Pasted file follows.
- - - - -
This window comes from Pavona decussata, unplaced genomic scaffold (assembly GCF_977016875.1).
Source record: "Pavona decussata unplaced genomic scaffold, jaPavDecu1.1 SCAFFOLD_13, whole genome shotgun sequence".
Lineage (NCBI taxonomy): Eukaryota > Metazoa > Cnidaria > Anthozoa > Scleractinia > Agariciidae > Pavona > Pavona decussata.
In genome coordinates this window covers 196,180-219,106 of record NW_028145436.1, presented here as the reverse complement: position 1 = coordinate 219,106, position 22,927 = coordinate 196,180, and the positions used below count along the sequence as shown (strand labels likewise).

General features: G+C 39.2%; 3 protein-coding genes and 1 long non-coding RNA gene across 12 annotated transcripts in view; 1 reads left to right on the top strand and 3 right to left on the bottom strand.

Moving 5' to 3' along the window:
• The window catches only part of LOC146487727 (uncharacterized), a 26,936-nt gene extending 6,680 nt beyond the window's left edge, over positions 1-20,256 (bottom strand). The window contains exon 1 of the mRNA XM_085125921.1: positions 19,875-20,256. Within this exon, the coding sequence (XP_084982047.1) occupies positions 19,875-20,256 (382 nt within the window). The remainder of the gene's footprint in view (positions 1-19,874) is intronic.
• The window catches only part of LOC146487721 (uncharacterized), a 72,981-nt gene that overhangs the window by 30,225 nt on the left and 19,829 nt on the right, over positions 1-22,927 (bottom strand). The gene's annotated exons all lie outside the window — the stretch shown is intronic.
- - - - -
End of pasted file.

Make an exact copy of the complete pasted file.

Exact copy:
This window comes from Pavona decussata, unplaced genomic scaffold (assembly GCF_977016875.1).
Source record: "Pavona decussata unplaced genomic scaffold, jaPavDecu1.1 SCAFFOLD_13, whole genome shotgun sequence".
Lineage (NCBI taxonomy): Eukaryota > Metazoa > Cnidaria > Anthozoa > Scleractinia > Agariciidae > Pavona > Pavona decussata.
In genome coordinates this window covers 196,180-219,106 of record NW_028145436.1, presented here as the reverse complement: position 1 = coordinate 219,106, position 22,927 = coordinate 196,180, and the positions used below count along the sequence as shown (strand labels likewise).

General features: G+C 39.2%; 3 protein-coding genes and 1 long non-coding RNA gene across 12 annotated transcripts in view; 1 reads left to right on the top strand and 3 right to left on the bottom strand.

Moving 5' to 3' along the window:
• The window catches only part of LOC146487727 (uncharacterized), a 26,936-nt gene extending 6,680 nt beyond the window's left edge, over positions 1-20,256 (bottom strand). The window contains exon 1 of the mRNA XM_085125921.1: positions 19,875-20,256. Within this exon, the coding sequence (XP_084982047.1) occupies positions 19,875-20,256 (382 nt within the window). The remainder of the gene's footprint in view (positions 1-19,874) is intronic.
• The window catches only part of LOC146487721 (uncharacterized), a 72,981-nt gene that overhangs the window by 30,225 nt on the left and 19,829 nt on the right, over positions 1-22,927 (bottom strand). The gene's annotated exons all lie outside the window — the stretch shown is intronic.